The year 2020 has contained too many unlikely occurrences to count and yet they just keep coming.
The latest came yesterday when Ulster's Dan McFarland sat down to preview his side's Guinness PRO14 final with Leinster in the Aviva Stadium on Saturday and found himself fielding a question that would have seemed unthinkable only a few weeks ago - one regarding the battle to start for his side at scrum-half.
John Cooney, of course, has become the side's talisman since arriving in 2017, the attacking heartbeat of the team since he did the unthinkable and replaced Ruan Pienaar. More recently, his game has gone to a new level and, with a shared love of the mental side of the game, it has seemed coach has been good for player and player for coach since the moment Cooney kicked Ulster to victory in McFarland's first game in the hot-seat two years ago this week.
Indeed, back before the season's interruption, the 30-year-old was talked of as one of the form players in Europe and had finally became a regular with Ireland, backing up Conor Murray in all three Six Nations games under Andy Farrell after the pain of missing out on Joe Schmidt's World Cup squad last year.
And, yet, with an All Black now held in reserve - Alby Mathewson having arrived in the long break - even the side's star man faces a selection sweat after his half-time substitution in the semi-final win over Edinburgh
By his own admission, speaking before his 40 minute showing in Murrayfield, Cooney's performances since lockdown have not been up to the standard he set himself - just as Conor Murray's weren't when Mathewson appeared to be putting the pressure on him during his Munster spell.
In such an oddly structured campaign, what is surely nothing more than pre-season rust has been magnified, and Cooney has overcome much more than two games' worth of less than stellar play.
Blossoming from injury-plagued beginnings, few players in Ireland have overcome more to, as McFarland likes to say, 'squeeze every drop" from their careers, and the smart money is still on the former Leinster man getting the nod against his old side on Saturday and Mathewson spelling him from the bench. Yet, still McFarland spoke about the dynamic of the relationship yesterday as one of competition.
"We've got two quality scrum halves and that's why Alby was brought in," said the coach. "To give us the opportunity to have a little bit of competition in that spot. It's probably a luxury to have the choice of those two guys."
Taken off at half-time, watching his old pal Ian Madigan win the game in a situation normally reserved for him, will naturally have been tough for Cooney, even if his side's victory ensured the pill was to be at worst bitter-sweet rather than bitter.
"John knows it's about winning and when we make decisions like that as the coaching team, it's about winning," McFarland added. "Alby added something a little bit different in that second half and we needed to change things up. John's a great player, he was before and he still is now."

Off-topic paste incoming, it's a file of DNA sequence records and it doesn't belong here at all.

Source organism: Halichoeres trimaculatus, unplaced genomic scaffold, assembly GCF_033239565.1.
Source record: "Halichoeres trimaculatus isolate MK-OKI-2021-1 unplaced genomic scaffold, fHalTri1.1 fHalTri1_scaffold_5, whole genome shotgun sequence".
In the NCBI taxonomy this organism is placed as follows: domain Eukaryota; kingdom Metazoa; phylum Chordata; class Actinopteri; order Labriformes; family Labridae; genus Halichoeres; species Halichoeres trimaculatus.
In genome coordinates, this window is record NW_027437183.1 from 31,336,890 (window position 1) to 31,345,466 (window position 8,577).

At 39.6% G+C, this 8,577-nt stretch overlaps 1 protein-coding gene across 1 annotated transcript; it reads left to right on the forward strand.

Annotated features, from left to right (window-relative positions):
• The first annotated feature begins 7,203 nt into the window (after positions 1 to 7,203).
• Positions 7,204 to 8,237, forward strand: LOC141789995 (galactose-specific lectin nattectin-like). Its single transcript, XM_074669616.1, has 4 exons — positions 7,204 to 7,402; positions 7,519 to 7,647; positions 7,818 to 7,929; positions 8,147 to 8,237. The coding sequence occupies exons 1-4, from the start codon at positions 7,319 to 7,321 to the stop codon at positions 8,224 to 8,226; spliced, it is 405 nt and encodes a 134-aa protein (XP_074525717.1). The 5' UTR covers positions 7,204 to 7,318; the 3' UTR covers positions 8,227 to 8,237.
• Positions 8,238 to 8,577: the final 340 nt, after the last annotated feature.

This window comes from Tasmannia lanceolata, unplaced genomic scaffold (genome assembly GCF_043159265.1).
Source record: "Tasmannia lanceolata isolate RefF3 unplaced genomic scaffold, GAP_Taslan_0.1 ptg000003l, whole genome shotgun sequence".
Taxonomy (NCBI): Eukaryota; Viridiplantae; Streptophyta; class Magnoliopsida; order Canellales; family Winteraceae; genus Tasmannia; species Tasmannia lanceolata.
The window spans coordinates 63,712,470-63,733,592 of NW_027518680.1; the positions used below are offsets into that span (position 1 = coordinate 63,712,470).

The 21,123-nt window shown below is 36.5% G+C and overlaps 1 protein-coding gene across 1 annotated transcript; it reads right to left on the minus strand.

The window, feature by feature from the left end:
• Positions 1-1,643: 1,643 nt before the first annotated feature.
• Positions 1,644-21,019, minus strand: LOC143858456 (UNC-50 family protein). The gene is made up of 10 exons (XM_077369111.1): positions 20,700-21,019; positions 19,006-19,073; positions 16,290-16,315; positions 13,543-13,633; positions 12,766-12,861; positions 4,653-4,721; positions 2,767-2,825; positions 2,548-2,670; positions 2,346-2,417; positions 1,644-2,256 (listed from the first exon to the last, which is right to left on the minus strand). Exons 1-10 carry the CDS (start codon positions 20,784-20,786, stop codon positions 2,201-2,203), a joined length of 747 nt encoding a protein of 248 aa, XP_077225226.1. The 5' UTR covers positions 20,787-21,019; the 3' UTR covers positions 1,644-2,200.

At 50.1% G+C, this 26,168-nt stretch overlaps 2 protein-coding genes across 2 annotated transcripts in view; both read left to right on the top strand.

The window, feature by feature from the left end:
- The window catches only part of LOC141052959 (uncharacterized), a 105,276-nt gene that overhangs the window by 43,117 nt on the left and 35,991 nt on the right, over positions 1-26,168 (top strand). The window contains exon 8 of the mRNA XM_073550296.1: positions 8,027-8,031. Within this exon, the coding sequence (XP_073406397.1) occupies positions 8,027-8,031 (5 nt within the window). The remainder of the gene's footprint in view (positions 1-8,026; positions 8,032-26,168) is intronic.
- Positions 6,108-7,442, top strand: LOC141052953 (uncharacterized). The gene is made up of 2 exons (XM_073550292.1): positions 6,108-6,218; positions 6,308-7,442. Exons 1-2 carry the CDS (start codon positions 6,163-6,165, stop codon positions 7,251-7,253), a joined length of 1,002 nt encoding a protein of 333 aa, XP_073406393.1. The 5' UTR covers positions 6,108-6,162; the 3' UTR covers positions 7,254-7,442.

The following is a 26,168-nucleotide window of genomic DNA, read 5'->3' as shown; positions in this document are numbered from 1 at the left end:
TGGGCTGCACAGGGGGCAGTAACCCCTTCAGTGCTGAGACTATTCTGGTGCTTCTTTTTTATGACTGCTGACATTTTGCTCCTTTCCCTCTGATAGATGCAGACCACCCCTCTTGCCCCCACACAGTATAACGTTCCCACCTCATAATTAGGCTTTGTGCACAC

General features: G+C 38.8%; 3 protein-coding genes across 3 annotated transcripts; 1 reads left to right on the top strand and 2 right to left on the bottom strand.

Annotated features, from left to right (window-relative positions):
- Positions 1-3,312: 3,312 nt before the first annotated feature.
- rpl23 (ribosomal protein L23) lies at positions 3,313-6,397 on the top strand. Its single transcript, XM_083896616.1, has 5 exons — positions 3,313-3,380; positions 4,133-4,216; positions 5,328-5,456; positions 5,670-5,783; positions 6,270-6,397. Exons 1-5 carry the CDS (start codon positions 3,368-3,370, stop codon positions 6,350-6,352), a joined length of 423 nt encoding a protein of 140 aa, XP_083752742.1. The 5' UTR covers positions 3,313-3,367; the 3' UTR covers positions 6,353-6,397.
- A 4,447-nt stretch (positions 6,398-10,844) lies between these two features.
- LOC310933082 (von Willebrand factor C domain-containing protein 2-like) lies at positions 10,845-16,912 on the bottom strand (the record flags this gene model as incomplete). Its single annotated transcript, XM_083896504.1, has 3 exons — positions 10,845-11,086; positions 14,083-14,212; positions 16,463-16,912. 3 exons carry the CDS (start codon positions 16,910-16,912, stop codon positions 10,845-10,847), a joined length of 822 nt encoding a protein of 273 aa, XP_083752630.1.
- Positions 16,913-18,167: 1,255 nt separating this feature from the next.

The coach is right, of course, and Cooney's blip will surely be just that. The reality, though, is that such a conversation even taking place is indicative of a concerted effort that has the province one game away from a first piece of silverware since 2006.
Back when Ulster last beat Edinburgh in a semi-final - that of the Heineken Cup in 2012 - a place on Mark Anscombe's bench meant you were just as likely to have the night off as be thrown into the action.
The Kiwi's first change in that clash came only after 65 minutes, while just three more followed in the game's final seven.
Nigel Brady, Paul Marshall, Ian Humphreys, and Adam D'Arcy were all left kicking their heels.
Indeed, when they played Leinster in the PRO12 final a year later, his reliance on the run-on side was even stronger, using only three of his allotted eight replacements. Anscombe, assessing the talents of those under his charge, had evidently decided he had a team but not a squad.
Seven years ago is a different time, of course, but it remains a striking contrast to Ulster's more recent outlook, the one that paid such dividends last week when it was the bench, first turned to as early as half-time, that hauled them into Saturday's final despite twice trailing by 12 points.
Recruitment of late has reflected the change in emphasis; game-winner Ian Madigan, Mathewson, Jack McGrath and Matt Faddes all brought in to fight for positions where Ulster already had established starters.
While Leinster's abundance of talent is produced more locally, it's an idea that is key to the recent bevy of silverware in Dublin, where it is routine to see quality players not just named among the replacements but suited and booted in the stands too.
While Ulster are not at the same level yet, to see six internationals come off the bench in Murrayfield shows how the efforts to attain it are already bearing fruit.
Competition is what drives teams like Leinster to the heights they've reached. It's why, as tough as it will be to tell those left out for Saturday, McFarland will know it's a necessary evil.
"Definitely," he said when asked if whether to start youngsters like Tom O'Toole and Eric O'Sullivan or the more experienced campaigners Jack McGrath and Marty Moore constituted a selection headache.
"It was great for the young lads to start against (Edinburgh) and I thought they were fantastic in that first period when their energy went a long way to making sure that, even though we weren't playing great, we were only five points down at half-time.
"Jack and Marty add a lot, and it's not just around their set-piece work, it's also around that leadership. These guys are winners, they've been involved in games where the pressure is on and they've needed to win and they pulled it out of the bag."
That Ulster are now involved in such games themselves comes down to the fact that the pressure starts before the team is even announced.